Mobile device syncing in Linux made easy

We'll use KitchenSync as the OpenSync front-end, but the process isn't that different if you use Multisync on Gnome. With the toolbar applications running in the background and the mobile device in a connected status, run the KitchenSync application from the Tools menu. We now need to create a group.

A group is just a collection of plugins, and these are called 'members' by both KitchenSync and Multisync. You can use different groups for different tasks. You may want to create a group that doesn't touch your phone, and synchronises your Google Calendar with Evolution, for example. But we'll create a standard mobile syncing group first.

Click on the 'Add Group' button and give your group a name. Now click on the 'Add Members' button, and the 'Evolution 2.x' member followed by the 'Plugin To Synchronize Windows Mobile 5 And Later Devices' member. We also had to click on the Evolution member and use the configuration fields to locate our address book, calendar, and task list locations. Finally, click on 'OK' to save the group.

In sync

We're now ready to start the first synchronisation process. From the Group list in KitchenSync, click on the 'Synchronize Now' link. This will initiate the ActiveSync connection between your desktop and mobile device, and you should see activity on both.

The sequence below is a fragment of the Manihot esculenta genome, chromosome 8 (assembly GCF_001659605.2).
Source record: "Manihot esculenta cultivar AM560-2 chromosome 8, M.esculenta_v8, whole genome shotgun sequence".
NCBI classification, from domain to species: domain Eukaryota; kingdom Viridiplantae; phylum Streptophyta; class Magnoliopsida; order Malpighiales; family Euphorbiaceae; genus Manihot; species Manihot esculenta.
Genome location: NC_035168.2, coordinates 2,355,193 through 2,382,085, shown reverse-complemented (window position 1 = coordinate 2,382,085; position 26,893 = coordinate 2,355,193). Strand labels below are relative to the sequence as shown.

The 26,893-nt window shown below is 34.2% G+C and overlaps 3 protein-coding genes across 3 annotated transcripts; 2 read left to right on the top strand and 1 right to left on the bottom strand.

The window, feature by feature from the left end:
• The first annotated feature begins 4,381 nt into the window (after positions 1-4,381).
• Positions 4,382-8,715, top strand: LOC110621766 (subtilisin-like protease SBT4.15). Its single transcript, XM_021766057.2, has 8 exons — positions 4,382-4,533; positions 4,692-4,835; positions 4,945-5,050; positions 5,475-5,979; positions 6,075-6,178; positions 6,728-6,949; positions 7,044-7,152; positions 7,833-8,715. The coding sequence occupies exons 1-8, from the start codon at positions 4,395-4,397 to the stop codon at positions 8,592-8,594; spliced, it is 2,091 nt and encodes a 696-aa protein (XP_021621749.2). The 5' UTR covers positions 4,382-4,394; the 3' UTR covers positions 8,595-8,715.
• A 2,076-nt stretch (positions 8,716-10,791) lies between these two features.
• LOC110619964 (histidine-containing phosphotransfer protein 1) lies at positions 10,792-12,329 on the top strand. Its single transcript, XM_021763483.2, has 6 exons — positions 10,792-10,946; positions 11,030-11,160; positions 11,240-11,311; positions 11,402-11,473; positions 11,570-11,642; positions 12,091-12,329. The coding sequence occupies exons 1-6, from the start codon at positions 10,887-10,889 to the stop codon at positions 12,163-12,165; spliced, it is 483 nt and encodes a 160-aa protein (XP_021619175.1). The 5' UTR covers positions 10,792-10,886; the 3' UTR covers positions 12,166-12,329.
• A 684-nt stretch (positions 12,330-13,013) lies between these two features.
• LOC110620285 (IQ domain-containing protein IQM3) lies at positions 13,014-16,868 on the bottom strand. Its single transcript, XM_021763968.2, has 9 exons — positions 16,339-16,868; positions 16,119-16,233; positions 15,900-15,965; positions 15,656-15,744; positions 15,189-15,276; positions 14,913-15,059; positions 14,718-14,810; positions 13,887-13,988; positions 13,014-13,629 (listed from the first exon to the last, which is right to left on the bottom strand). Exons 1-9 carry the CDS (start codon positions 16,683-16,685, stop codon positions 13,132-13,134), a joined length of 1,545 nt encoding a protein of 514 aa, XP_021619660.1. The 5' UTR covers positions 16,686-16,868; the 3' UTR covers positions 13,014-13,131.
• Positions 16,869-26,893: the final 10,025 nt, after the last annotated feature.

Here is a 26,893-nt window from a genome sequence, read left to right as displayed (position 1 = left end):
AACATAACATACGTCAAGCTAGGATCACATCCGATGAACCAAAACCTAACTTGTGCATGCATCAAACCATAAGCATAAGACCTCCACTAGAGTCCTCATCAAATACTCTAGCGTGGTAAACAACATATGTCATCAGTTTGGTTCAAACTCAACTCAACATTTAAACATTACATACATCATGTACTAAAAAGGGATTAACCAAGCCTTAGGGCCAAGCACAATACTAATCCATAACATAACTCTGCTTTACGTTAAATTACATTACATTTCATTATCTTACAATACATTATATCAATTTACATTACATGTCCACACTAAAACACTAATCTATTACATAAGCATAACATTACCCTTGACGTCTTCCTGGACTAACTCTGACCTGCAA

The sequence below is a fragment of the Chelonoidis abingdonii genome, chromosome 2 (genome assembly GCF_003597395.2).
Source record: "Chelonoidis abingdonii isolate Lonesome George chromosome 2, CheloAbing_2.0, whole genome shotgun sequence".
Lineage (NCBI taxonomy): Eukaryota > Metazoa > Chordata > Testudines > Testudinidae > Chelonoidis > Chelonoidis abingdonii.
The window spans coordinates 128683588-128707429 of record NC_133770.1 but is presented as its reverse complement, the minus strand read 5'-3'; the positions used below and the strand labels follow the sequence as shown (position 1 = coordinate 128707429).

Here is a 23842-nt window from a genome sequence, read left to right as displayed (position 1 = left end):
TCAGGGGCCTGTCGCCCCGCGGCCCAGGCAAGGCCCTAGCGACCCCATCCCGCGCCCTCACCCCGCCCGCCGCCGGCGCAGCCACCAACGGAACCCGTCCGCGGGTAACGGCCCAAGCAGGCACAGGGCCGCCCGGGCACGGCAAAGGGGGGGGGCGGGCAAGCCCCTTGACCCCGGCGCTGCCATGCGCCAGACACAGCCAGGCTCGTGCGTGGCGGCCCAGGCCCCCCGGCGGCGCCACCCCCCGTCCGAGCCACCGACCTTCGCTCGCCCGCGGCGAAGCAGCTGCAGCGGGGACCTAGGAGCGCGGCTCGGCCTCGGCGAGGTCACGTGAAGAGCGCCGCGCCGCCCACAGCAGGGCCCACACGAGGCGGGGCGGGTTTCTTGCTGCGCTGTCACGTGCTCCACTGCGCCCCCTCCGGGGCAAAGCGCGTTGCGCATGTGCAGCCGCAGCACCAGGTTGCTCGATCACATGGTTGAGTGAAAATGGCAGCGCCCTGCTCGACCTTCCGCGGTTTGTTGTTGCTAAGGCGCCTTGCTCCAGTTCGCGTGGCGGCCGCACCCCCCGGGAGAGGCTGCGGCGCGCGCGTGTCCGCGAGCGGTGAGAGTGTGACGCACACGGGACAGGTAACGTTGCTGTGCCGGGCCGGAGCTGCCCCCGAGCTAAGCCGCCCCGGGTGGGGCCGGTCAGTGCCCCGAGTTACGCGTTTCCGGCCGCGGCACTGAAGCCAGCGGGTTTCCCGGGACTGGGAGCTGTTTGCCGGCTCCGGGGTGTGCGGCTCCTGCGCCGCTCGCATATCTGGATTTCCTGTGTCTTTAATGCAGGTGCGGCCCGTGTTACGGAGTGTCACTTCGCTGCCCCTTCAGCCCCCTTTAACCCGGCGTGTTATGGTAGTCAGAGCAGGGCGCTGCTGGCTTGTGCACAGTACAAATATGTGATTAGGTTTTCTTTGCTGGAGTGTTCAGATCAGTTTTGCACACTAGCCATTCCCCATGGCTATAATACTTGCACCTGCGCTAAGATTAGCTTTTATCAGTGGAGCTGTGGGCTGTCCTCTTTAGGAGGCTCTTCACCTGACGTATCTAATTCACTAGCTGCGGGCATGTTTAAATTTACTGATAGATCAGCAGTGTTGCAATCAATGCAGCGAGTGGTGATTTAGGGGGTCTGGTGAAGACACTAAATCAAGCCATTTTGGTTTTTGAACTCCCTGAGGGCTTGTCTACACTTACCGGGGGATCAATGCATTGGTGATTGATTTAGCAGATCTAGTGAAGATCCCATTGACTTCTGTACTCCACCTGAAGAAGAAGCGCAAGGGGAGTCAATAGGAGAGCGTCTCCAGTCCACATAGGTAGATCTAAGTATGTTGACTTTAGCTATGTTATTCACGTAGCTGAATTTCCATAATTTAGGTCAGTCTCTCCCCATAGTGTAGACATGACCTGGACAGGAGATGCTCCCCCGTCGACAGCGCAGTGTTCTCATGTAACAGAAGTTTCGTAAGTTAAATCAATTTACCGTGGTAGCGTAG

Depending on which facilities you enabled; contacts, calendar events and notes are now being copied from your mobile device into your Evolution configuration or KDE 3's PIM suite. If there is any conflict, such as when there are two contacts with the same name but different addresses, you will be presented with the raw contents of the file and asked to choose which takes precedence. It can be a little difficult to read, so you're better off choosing the device you know is more likely to be up to date.

And that's all there is to it. Use the panel applications to install new applications and use Gnome to browse the contents of your mobile device. For everything else, you need to use OpenSync to manage the data conversion between your desktop applications and those used on your mobile.

Everything is a little rough around the edges, and there really shouldn't be any need for detailed instructions for getting your mobile devices to synchronise with your desktop. But the important thing is that it works, and we've got all the contacts back that we lost at the beginning.


First published in Linux Format, Issue 115

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